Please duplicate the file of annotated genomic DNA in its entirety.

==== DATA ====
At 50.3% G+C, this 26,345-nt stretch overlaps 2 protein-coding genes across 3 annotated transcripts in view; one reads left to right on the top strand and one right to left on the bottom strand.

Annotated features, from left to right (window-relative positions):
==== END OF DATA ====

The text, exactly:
At 50.3% G+C, this 26,345-nt stretch overlaps 2 protein-coding genes across 3 annotated transcripts in view; one reads left to right on the top strand and one right to left on the bottom strand.

Annotated features, from left to right (window-relative positions):